Monday, July 18, 2016


I've been watching some vintage westerns lately thanks to both TCM (July is Westerns month) and the StarzEncore Westerns cable channel. I've always liked westerns and while I've seen most of the major, key works of the genre, there are a lot of 'em out there that I haven't seen.

CANADIAN PACIFIC (1949) is one of them. This Randolph Scott vehicle was shot on location in the Canadian Rockies in Banff National Park, Morley Indian Reserve in Alberta and Yoho National Park in British Columbia. The on location cinematography is stunning. The film was shot in Cinecolor, a color process that gives everything a slightly pastel look, rather than the vivid, robust and super-saturated palette of vintage Technicolor. The film has recently been fully restored (except for one shot near the end that remains in black and white) and it's a real treat for the eyes. However, the interior scenes shot on studio sets resemble episodes of BONANZA. They all have a fake look that is slightly jarring when juxtaposed with the magnificent outdoor vistas on display in the rest of the film.

Still, that's a minor quibble about what is a very entertaining film. Scott stars as Tom Andrews, a surveyor for the Canadian Pacific Railroad. He's tasked with finding a pass through the Rockies for the railroad to reach the Pacific Coast. He does so and announces his retirement from the railroad at the beginning of the film. He wants to marry his true love, Cecille Gautier (the lovely Nancy Olson) and settle down. But Cecille's father is part of a group of trappers, led by the sinister Dirk Rourke (Victor (THE SHADOW) Jory), who oppose the railroad because it will open up their territory to competition. The rift between Tom and Cecille's father causes them to break up. Rourke and his men begin a campaign of sabotage against the railroad which leads Tom back to work  on the railroad to oversee security.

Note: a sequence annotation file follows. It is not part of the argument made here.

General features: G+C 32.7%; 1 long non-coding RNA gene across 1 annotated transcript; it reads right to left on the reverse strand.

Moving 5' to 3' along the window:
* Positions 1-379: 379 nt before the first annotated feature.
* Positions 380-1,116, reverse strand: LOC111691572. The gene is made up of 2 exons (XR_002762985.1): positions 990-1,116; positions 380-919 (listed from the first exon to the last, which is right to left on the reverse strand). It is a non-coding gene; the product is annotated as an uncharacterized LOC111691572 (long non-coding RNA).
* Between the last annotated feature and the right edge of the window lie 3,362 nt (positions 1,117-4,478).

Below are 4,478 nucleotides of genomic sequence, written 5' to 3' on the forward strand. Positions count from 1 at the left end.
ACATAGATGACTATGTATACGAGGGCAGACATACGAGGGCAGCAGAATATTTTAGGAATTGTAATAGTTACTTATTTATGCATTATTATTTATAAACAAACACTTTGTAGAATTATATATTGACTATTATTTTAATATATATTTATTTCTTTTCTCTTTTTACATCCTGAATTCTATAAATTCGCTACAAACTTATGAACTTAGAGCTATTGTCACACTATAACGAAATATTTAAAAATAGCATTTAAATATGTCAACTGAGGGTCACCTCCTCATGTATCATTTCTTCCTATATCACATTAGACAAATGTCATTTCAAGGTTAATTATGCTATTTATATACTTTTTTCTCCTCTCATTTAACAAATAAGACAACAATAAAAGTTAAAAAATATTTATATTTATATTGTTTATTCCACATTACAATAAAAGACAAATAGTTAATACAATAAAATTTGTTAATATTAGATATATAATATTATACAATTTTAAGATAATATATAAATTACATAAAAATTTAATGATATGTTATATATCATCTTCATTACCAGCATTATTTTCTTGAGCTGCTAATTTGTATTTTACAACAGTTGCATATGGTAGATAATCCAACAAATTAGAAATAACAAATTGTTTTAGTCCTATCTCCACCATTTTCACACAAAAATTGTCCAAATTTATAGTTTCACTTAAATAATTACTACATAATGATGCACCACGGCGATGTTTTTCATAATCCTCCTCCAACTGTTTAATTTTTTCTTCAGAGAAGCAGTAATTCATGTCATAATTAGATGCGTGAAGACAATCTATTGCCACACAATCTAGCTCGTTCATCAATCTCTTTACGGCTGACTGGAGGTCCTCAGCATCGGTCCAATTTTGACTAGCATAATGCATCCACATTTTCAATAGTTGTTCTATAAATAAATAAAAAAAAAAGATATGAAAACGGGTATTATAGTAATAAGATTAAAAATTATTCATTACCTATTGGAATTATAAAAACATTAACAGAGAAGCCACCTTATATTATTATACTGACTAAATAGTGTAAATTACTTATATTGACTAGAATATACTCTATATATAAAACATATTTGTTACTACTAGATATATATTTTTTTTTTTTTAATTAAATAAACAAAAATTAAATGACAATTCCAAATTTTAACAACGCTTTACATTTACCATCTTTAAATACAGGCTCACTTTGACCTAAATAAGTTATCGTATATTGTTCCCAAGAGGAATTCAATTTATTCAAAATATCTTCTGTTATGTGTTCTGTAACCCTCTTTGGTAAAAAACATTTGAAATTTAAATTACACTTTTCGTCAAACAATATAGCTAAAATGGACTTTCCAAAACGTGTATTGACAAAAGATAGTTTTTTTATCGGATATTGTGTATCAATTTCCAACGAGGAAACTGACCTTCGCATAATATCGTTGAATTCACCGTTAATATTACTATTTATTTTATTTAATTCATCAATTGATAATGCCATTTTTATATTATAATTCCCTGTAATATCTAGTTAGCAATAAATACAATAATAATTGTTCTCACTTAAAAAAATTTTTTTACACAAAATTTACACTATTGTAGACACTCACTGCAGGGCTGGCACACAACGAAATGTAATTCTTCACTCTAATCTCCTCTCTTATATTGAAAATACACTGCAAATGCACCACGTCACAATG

During one sabotage attempt, Tom is injured in a dynamite blast. Dr. Edith Cabot (Jane Wyatt), gives him a transfusion of her own blood and nurses him back to health. They fall in love and Edith demands that Tom hang up his guns and live a peaceful, non-violent life. He does so for a time but when the railroad is threatened by both Rourke's men and the local Indian tribe, he must take up his guns. There's a well staged attack on the single remaining rail car in which Tom and the defenders win the day. Cecille returns to help repulse the attackers and she and Tom reconcile their differences.

In addition to the gorgeous cinematography by Fred Jackman, Jr., CANADIAN PACIFIC has a rousing score by Dimitri Tiomkin and a good supporting cast including J. Carrol Naish as Dynamite Dawson. John (ADVENTURES OF SUPERMAN) Hamilton looks out of place as French-Canadian priest Pere Lacombe. Director Edwin L. Marin keeps things moving at a good clip while the screenplay by Jack DeWitt and Kenneth Gamet has an interesting sub-text regarding the use of violence. Tom can only bring civilization to the wilderness by the use of force, yet once the territory becomes civilized, men like him will no longer be needed. He allows himself to be emasculated by Edith (who represents civilization) but he ultimately has to resort to dealing death to save lives.

CANADIAN PACIFIC is a good old-fashioned western adventure, made even more enjoyable by the magnificent scenery and the rugged heroics of Randolph Scott. Thumbs up.

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